Construction of Non-Viral Vectors
Identification of cellular and molecular processes associated with gene expression and concurrent advancement of recombinant DNA technology has led to production of highly sophisticated recombinant DNA molecules. Several issues that must be consid-ered when designing a plasmid-based vector are briefly outlined below.
Origin of Replication (ori). Identification of the rop gene as the primary gatekeeper that limits the plasmid number to 20 to 40 copies/cell in bacteria led to the development of the pUC series of plasmids. Elimination of rop increased the acceptable copy number to more than 500 copies/cell for plasmids that encode proteins of approximately 1,500 base pairs. Most of the plasmids used in the clinic in the last 2 to 3 years have been constructed using pUC plasmids (Manthorpe, 2005).
Selection Marker. Selection markers have commonlybeen those that conferred resistance to penicillin-based drugs since growth of bacteria in antibiotic supplemented media is convenient, inexpensive and efficient. However, the U.S. Food and Drug Administration has stated that (a) selection markers for reagents suitable for human use must have the least impact on human health and should not confer antibiotic resistance to symbiotic bacteria, (b) selection by using drugs within the penicillin family could induce adverse reactions in those allergic to these drugs in the event that drug residue remained in purified plasmid preparations, and (c) the TN903 gene, conferring resistance to kanamycin, an antibiotic sparingly used in humans, is acceptable for use in plasmids for clinical gene transfer protocols (U.S. Dept. of Health and Human Services, 1998). Despite these recommendations, the risk of introduction of antibiotic resistance is still significant in protocols that require high doses of plasmid.
Advances in recombinant DNA technology suggest that properties associated with viral vectors can be mimicked by elements that facilitate nuclear main-tenance and replication of plasmid constructs.
Site-Specific Integration. Viral integration in the hu-man chromosome is driven by site-specific recombi-nases (SSR) that recognize unique sites within pathogen and host genomes. SSRs derived from bacteriophage that do not require bacterial cofactors for stable integration have been used for gene transfer (Glover, 2006). The most efficient integrase, fC31, integrates at a number of sites in the human genome and has significant potential for treatment of recessive genetic disorders (Thyagarajan, 2001). Proximity of integration sites to tumor-suppressor genes and genes that regulate cell proliferation is currently unknown and must be investigated prior to clinical testing.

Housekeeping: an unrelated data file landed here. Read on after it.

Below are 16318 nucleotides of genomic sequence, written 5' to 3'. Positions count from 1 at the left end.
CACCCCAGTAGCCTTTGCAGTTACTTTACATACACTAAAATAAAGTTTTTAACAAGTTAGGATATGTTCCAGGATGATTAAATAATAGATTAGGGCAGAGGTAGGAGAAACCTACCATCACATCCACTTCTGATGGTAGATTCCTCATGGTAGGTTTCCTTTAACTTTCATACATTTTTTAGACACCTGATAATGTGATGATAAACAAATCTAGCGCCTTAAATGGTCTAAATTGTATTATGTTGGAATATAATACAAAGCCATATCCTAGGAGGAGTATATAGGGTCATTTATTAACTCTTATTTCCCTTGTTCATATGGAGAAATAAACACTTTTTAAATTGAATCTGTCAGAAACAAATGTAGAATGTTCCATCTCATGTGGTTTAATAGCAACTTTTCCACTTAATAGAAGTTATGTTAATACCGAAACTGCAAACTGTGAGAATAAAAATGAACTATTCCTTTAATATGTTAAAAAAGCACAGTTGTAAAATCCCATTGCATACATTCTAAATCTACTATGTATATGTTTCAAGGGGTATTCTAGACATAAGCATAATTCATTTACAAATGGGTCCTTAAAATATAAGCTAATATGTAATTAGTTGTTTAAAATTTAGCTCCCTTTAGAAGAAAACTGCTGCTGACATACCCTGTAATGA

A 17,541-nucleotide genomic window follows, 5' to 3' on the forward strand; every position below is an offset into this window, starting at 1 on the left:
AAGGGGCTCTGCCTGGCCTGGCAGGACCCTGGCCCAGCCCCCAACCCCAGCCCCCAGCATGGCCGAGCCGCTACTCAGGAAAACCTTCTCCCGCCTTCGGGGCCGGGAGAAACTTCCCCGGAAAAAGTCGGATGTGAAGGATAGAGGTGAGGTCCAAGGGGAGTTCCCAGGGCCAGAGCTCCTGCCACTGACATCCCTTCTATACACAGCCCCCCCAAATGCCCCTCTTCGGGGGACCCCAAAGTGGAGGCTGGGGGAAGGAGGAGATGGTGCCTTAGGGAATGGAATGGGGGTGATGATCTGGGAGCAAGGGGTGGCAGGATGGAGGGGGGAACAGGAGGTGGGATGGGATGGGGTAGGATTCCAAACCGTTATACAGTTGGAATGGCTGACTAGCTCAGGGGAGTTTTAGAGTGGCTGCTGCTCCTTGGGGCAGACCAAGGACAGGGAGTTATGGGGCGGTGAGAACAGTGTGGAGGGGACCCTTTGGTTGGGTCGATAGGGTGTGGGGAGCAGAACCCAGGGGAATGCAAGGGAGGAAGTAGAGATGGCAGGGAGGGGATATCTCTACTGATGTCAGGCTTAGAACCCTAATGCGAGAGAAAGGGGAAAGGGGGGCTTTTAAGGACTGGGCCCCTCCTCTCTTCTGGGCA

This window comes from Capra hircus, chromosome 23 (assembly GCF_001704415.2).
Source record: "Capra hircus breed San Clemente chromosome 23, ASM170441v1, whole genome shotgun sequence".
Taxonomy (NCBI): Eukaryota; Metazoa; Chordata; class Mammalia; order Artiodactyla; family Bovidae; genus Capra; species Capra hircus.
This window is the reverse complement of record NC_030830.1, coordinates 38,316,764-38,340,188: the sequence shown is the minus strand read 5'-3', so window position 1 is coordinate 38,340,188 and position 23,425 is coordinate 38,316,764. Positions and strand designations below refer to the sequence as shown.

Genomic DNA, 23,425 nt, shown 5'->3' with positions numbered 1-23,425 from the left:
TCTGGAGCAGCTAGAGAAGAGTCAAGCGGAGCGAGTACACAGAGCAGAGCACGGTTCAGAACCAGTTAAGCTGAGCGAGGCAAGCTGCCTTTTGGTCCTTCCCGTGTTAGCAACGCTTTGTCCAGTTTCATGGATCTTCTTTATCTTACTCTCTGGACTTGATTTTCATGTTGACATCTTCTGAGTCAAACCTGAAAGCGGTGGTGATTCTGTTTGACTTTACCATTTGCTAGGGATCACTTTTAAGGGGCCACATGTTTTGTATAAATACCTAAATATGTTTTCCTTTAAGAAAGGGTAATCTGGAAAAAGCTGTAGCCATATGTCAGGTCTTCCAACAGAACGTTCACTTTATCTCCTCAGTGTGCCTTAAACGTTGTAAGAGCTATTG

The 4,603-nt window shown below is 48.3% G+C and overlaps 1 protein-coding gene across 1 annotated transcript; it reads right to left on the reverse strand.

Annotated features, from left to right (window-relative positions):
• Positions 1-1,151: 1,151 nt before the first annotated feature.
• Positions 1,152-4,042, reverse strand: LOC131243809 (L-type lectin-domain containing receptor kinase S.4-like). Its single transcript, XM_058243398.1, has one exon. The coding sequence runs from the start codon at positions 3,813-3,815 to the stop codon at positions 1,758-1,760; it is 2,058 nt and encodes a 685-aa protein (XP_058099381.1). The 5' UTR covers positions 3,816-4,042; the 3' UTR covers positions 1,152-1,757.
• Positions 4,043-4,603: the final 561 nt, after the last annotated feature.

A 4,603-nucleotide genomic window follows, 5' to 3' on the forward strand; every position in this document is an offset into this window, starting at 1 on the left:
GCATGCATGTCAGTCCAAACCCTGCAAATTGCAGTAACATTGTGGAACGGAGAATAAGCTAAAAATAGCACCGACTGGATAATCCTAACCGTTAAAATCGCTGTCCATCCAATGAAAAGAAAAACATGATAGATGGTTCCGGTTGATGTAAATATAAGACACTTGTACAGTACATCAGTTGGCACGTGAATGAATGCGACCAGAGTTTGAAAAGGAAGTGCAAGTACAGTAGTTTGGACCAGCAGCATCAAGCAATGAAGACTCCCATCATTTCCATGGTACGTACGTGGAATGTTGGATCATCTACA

Extra-Chromosomal Replication and Stability. SV40 andEpstein–Barr virus (EBV) viruses replicate episo-mally in mammalian cells via Tag and EBV nuclear antigen 1 (EBNA1) proteins respectively. Inclusion of viral sequences with the corresponding viral protein that promotes segregation of viral episomes during cell division can markedly sustain the expression of a therapeutic transgene. Unfortunately, viral proteins like Tag and EBNA1 can disable retinoblastoma and p53 tumor suppres-sor pathways, making them unsuitable for human gene transfer. To address this problem, a plasmid in which the scaffold/matrix attachment region (S/ MAR) from the human-b-interferon gene cluster was generated (Glover, 2006). Mitotic stability of this plasmid is conferred by interaction of the S/MAR element with components of the nuclear matrix. This plasmid has been maintained for over 100 divisions in CHO and HeLa cells (Piechaczek, 1999). The safety and stability of S/MAR-based episomal-based plasmids in vivo has not been established. Extensive testing must be completed before they can be considered for human use.
Human Artificial Chromosomes. Chromosomes repli-cate and maintain a low, defined copy number within host cells and accommodate many large genes and regulatory elements. Human artificial chromosomes (HACs) are susceptible to recombination and often integrate into and disrupt the host genome in an unpredictable manner. However, use of HACs to provide long-term expression of HPRT and CFTR transgenes has been described (Grimes, 2001; Auriche, 2002). The size of HACs prevents them from being packaged in viral vectors. Non-viral delivery methods for HACs have not been successful in vivo. Thus, even though elegant recombinant DNA molecules for gene transfer have been constructed, therapeutic efficacy relies on efficient methods of gene delivery.
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